Problems Between Brethren

by David Padfield

Problems between brethren are nothing new. Paul and Barnabas disagreed over whether or not to take John Mark with them on their second journey. Luke said, "the contention became so sharp that they parted from one another" (Acts 15:39). Paul would later write that John Mark was "useful to me for ministry" (2 Timothy 4:11).

What should you do when a brother in Christ sins against you? Jesus said to "go and tell him his fault between you and him alone. If he hears you, you have gained your brother. But if he will not hear you, take with you one or two more, that by the mouth of two or three witnesses every word may be established. And if he refuses to hear them, tell it to the church. But if he refuses even to hear the church, let him be to you like a heathen and a tax collector" (Matt. 18:15-17).

A few observations about this much abused passage:

1) Jesus goes from the private, to the semi-private, to the public. If the one in error listens to his brother in private that should be the end of the matter; no one else should ever know of the "sin."

2) This passage does not deal with "church discipline." The church is not commanded to do anything in this passage. The Bible has much to say about church discipline, but not in this passage.

3) Problems between brethren need to be dealt with quickly. "Be angry, and do not sin: do not let the sun go down on your wrath" (Ephesians 4:26). If not taken care of promptly, problems between brethren will grow like a cancer.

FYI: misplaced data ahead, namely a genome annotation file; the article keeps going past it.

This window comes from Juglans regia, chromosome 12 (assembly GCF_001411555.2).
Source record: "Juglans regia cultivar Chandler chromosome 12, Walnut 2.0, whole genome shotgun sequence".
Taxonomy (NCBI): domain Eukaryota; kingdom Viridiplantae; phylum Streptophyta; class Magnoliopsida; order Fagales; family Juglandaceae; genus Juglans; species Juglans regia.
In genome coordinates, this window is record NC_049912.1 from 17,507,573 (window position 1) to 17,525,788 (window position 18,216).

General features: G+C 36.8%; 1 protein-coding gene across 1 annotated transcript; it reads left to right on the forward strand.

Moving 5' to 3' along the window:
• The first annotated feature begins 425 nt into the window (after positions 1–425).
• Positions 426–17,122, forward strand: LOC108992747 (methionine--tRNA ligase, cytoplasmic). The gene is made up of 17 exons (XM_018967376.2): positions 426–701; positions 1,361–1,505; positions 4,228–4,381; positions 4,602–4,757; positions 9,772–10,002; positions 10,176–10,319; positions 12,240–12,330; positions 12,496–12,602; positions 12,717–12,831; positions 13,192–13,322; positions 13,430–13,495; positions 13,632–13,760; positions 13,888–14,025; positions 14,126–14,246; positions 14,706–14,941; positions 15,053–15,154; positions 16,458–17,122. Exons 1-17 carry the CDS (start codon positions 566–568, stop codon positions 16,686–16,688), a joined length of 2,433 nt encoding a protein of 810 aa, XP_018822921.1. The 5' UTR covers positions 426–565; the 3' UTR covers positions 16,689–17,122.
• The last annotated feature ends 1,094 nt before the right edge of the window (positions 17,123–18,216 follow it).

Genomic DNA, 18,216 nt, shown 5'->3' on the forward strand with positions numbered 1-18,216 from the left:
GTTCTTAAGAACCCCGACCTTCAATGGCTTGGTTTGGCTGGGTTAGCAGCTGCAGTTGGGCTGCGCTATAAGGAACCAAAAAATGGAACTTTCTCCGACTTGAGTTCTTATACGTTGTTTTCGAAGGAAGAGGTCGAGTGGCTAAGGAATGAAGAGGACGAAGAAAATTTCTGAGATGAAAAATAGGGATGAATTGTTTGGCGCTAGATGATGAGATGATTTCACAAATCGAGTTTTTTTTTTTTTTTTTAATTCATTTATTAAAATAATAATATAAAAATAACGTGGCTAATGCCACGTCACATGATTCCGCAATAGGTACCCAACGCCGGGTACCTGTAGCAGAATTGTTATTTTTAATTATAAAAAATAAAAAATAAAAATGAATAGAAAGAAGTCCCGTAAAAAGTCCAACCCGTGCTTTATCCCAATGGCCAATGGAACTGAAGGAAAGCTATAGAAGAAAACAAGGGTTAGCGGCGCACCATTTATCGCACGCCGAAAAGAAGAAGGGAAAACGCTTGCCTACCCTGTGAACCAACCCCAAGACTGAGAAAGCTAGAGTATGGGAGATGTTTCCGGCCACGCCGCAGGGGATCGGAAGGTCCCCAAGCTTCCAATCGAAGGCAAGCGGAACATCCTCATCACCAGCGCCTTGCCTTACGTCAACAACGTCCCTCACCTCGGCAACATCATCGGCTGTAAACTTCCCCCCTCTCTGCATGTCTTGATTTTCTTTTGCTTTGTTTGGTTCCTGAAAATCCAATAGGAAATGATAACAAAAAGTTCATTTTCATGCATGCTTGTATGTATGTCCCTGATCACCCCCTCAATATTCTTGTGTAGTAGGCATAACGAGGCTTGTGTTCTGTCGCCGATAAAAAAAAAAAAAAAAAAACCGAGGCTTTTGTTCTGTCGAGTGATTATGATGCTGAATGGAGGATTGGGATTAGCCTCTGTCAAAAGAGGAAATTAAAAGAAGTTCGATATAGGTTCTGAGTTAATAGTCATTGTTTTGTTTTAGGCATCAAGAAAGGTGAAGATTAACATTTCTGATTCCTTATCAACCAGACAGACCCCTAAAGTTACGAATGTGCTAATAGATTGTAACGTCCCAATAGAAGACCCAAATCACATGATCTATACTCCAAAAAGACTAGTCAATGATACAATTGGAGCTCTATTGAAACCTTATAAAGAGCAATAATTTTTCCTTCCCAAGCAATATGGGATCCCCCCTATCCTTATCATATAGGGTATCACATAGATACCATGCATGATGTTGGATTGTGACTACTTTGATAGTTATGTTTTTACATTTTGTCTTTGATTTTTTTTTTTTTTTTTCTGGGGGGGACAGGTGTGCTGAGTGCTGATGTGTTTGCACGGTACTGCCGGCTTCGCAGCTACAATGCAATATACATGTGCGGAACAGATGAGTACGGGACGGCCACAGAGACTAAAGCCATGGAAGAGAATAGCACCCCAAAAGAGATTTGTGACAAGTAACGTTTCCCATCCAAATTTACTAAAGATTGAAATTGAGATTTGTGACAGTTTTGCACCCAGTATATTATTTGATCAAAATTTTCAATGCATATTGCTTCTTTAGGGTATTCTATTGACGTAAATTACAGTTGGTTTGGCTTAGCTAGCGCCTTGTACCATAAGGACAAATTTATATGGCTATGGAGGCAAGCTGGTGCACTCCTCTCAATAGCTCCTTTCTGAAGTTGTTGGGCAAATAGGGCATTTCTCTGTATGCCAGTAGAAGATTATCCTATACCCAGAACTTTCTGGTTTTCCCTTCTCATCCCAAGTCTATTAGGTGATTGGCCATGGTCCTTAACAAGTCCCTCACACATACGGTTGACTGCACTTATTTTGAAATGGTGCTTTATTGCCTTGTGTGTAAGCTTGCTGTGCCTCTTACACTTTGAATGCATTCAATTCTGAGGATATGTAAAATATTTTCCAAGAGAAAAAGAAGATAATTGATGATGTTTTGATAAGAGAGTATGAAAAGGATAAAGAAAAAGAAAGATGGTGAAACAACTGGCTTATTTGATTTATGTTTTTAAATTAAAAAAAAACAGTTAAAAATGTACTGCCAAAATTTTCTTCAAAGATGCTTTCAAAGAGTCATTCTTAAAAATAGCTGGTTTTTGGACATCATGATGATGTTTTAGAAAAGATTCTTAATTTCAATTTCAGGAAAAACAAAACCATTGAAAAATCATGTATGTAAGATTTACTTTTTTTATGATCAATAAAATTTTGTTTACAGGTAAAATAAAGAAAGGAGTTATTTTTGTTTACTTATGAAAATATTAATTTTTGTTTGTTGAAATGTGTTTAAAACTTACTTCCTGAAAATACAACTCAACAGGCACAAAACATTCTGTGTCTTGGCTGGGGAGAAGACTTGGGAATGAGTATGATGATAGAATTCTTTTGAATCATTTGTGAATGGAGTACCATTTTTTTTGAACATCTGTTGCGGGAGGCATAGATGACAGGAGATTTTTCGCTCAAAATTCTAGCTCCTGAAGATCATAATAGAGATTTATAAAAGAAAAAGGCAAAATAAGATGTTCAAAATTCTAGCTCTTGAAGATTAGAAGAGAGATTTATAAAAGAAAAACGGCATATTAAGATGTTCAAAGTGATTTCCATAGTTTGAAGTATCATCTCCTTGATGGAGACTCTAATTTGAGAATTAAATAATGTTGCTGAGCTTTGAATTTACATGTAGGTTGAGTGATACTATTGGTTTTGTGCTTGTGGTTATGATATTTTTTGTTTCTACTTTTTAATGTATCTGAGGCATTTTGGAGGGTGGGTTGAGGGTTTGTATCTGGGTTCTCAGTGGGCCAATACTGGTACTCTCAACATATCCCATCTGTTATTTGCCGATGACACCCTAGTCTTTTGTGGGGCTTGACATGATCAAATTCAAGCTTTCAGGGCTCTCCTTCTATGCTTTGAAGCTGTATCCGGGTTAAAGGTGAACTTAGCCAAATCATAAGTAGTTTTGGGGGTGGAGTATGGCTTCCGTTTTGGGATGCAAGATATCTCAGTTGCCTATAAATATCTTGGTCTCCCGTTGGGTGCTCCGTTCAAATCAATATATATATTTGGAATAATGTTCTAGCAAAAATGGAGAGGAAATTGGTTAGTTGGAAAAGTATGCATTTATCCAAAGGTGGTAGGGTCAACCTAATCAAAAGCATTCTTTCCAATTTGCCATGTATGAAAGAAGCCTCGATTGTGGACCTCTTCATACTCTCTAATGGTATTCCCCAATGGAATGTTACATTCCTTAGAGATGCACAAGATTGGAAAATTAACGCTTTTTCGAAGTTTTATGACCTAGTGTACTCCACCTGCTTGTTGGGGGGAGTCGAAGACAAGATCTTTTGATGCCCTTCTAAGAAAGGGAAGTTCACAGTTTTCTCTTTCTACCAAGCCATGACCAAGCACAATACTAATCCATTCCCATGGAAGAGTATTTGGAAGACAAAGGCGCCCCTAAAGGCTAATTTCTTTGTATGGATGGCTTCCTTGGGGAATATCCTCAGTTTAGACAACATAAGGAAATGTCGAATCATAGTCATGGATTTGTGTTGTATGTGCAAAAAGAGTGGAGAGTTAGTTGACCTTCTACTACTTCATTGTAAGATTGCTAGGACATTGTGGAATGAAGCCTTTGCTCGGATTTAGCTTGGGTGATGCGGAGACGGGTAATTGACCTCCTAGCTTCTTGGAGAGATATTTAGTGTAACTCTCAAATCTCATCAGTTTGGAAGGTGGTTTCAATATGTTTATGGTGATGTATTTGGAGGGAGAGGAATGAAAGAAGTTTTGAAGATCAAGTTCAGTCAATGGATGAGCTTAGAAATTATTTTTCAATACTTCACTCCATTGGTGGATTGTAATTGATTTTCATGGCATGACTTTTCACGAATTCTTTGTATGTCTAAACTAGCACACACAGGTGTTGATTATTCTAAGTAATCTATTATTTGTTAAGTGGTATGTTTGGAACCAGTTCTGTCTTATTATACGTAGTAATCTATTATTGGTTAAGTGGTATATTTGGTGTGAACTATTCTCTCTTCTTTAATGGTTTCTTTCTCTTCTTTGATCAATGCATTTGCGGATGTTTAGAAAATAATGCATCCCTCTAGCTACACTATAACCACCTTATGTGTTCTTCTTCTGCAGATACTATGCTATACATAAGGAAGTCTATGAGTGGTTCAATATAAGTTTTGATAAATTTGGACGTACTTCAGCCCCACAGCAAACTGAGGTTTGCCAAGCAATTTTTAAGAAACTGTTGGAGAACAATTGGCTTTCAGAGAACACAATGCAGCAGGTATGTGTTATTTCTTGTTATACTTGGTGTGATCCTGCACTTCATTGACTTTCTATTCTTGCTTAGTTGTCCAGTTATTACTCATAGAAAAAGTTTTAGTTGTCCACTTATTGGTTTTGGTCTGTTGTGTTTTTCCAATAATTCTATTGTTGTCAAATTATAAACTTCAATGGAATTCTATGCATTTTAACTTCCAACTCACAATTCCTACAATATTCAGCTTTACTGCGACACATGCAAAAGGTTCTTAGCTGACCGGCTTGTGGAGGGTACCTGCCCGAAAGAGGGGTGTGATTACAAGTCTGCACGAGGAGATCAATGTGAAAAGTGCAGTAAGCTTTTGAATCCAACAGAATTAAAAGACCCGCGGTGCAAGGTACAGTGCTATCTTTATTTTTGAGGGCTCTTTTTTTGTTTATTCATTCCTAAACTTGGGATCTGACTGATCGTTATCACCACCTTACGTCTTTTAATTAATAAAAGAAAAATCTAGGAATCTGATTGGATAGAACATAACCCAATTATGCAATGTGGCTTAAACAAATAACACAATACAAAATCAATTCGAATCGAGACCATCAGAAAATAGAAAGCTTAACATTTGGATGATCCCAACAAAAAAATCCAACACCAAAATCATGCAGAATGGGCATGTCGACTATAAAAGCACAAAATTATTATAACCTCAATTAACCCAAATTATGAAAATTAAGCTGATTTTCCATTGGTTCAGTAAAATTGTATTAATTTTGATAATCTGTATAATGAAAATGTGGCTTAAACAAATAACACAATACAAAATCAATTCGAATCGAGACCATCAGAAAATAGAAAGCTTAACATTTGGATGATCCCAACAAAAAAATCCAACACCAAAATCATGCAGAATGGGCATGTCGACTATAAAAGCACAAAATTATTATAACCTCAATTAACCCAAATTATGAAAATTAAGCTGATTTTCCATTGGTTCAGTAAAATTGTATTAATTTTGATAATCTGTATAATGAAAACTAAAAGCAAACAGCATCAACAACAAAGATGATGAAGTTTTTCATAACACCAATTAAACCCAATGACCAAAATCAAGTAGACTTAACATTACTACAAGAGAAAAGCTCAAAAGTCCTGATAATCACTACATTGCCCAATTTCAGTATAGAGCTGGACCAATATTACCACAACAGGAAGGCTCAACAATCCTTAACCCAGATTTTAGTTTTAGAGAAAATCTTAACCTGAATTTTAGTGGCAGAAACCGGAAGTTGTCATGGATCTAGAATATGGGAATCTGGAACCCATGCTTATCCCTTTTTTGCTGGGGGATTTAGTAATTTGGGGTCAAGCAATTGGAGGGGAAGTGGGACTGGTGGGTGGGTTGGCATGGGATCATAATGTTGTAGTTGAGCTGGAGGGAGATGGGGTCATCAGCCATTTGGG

4) Matthew 18 does not deal with public sin, but private disagreements between brethren. Some mistakenly believe all rebuke of sin must be done in private first. Such an attitude is not in harmony with apostolic examples.

When Peter stopped associating with the Gentiles, Paul publicly rebuked him in the presence of many brethren. Paul said he "rebuked him to the face, because he was to be blamed" (Gal. 2:11). Peter's public hypocrisy was a blight on the name of the church and cried out for a public rebuke.

The fornicator at Corinth was publicly rebuked by Paul without the benefit of a private meeting first (1 Corinthians 5:1-13). Everyone at the church in Corinth already knew of his sin, and instead of mourning, they were "puffed up." Paul, "absent in body but present in spirit," commanded the church to "deliver such a one to Satan." According to some, Paul should have gone to this man privately before writing the letter.

John warned "beloved" Gaius about Diotrephes in 3 John 1:9. Diotrephes "loved to have the pre-eminence" among brethren. John said, "if I come, I will call to mind his deeds which he does, prating against us with malicious words. And not content with that, he himself does not receive the brethren, and forbids those who wish to, putting them out of the church" (3 John 1:10). It is obvious that John had not talked with Diotrephes before he wrote to Gaius. Public sin needs to be dealt with in public.

The children of God are not immune from sin. If our sins becomes public knowledge, let us have the courage to make public correction.